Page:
You write a post and you would like comments. Using a CAPTCHA to stop a spammer is not going to work. If someone is writing a reply to your post why make them solve some image with distorted letters? They want to think about your post not whether that is an 8 or a B, a 1 or I or l. If people have previously been annoyed by these things they may not even bother trying to leave a comment. You lose here — your blog lost a comment.

Putting visible obstacles to commenting irritates readers and gives spammers something to overcome and the more information spammers have the more likely they are to spam your blog. This is why Akismet works as it does — keep the spammers guessing but let people comment freely. Commenting should be as easy as blogging because that is how to keep your conversations going.

Stats accuracy improved

We’ve improved the accuracy of the Akismet stats feature that was introduced in Akismet 2.2.1. You might notice a slight change in the total spam, comments and accuracy figures reported at the top of your stats page, and the percentages shown in the pie chart. The Historical Stats figures and time graphs are unaffected – these were correct all along.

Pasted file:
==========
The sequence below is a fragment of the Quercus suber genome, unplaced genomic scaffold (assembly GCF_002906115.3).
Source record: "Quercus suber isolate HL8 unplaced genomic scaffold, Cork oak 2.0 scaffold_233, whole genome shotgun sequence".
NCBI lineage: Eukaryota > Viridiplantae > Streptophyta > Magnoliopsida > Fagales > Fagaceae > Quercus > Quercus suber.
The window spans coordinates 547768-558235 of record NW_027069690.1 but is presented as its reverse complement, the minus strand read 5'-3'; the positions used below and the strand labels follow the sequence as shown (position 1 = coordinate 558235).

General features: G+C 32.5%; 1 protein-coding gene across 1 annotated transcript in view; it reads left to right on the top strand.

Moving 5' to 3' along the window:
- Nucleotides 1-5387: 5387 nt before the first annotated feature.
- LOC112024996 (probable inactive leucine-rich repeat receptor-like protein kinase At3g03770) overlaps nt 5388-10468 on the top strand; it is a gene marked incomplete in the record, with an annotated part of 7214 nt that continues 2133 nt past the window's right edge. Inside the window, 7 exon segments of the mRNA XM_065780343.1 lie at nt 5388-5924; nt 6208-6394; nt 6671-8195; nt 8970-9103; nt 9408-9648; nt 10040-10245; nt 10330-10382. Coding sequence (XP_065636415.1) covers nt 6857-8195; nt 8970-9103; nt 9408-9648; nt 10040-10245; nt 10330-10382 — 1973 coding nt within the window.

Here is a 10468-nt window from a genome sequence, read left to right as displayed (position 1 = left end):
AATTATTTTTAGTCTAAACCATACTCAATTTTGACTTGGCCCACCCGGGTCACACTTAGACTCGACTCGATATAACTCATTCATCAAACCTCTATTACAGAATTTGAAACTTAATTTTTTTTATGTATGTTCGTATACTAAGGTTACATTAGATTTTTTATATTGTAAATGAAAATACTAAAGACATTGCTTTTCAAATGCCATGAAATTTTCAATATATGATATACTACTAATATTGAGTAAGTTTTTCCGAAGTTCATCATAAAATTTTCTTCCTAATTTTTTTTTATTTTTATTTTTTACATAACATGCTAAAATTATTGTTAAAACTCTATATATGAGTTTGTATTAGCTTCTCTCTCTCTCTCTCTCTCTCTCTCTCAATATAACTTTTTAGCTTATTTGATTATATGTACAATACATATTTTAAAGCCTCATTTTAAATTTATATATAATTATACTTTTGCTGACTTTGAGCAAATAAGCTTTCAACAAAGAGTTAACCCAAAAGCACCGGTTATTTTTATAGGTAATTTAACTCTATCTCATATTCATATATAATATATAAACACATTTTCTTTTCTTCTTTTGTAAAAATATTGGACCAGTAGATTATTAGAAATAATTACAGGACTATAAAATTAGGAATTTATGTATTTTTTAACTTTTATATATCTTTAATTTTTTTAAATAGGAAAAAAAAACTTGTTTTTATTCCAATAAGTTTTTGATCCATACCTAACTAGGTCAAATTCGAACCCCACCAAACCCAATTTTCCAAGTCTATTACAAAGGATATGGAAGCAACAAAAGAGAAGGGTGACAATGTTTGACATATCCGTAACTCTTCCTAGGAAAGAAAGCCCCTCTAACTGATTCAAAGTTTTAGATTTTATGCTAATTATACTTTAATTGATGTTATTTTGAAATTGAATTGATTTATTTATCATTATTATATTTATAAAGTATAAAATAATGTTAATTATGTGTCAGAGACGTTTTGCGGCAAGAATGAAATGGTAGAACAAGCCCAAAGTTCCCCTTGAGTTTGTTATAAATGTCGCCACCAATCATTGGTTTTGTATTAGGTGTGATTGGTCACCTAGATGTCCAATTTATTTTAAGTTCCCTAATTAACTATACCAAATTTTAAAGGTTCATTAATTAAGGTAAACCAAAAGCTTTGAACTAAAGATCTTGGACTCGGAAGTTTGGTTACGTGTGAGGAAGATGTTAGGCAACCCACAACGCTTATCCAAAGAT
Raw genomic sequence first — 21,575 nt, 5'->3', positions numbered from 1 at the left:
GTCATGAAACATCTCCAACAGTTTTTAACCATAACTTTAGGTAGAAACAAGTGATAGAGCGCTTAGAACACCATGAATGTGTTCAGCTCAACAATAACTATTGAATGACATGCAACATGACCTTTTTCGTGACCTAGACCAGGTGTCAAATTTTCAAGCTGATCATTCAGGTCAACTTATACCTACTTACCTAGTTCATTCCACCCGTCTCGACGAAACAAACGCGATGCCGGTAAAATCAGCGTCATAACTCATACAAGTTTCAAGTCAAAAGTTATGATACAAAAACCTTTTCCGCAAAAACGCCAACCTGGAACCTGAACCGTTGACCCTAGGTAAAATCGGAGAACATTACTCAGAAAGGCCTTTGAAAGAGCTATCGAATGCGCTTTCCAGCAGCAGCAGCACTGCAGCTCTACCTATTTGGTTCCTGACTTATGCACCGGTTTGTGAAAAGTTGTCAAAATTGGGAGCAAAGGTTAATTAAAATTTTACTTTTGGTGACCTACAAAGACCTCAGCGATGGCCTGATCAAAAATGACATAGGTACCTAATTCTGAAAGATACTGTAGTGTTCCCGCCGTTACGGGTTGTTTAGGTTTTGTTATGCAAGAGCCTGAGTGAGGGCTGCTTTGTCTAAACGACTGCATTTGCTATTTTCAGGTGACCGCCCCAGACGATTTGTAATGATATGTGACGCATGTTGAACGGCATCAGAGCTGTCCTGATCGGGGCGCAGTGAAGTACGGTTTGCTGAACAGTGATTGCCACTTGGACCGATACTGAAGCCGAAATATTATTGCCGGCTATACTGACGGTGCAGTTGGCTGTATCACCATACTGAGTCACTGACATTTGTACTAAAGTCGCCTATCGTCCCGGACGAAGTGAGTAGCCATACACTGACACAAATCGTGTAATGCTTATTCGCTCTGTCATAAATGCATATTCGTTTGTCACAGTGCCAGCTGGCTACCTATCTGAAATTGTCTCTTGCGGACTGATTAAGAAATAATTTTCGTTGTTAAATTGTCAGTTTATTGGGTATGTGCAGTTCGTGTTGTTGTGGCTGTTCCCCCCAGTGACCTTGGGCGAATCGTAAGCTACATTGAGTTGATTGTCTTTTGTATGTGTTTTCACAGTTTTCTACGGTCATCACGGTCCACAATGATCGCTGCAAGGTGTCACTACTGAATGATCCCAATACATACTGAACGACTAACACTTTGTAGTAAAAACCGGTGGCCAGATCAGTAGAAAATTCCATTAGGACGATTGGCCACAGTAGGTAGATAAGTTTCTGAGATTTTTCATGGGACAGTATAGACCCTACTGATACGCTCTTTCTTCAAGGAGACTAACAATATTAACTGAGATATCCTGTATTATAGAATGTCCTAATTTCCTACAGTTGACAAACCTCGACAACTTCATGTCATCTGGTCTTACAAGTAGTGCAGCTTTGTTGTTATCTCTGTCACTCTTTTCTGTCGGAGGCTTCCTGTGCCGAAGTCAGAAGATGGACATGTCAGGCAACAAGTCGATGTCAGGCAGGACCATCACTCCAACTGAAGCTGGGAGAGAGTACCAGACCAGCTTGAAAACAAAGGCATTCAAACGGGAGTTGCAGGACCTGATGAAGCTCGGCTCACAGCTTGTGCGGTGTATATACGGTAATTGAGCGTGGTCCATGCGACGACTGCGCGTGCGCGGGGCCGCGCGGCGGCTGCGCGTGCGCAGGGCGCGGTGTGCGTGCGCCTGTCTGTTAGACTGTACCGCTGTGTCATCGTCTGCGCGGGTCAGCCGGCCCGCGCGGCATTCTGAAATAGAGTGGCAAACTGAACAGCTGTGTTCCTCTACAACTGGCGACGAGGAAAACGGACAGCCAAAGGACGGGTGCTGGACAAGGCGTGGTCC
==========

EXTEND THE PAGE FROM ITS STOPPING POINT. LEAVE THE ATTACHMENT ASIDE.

There’s no plugin upgrade required.

Our overall spam statistics remain unchanged, and Akismet is as accurate as ever.

Congrats Defensio

Just a bit after a year after we welcomed Defensio to the market it’s just been announced that that they’re being swallowed by the public security company Websense.

Given the size of Defensio’s team and user base it probably wasn’t a huge acquisition, but this is still an important validation of the  space in general as traditional email anti-spam and security companies have been completely blind to web spam thus far, and in my opinion it’s the fastest growing threat to most businesses today.

(Think about it: if you get a spam in your email, it’s annoying but not the end of the world; if you get a spam on your website it’s immediately visible to your customers who probably won’t be impressed by “buy viagra’s” contribution to the conversation when thinking about your products or services.)

2009 is shaping up to be a pretty interesting year in our world. We’ll definitely be keeping an eye on the ever-increasing players in this market, but more importantly we’ll be listening to you guys and do our best to be as invisible and effective as possible. (Especially as we approach 10 billion spams blocked!)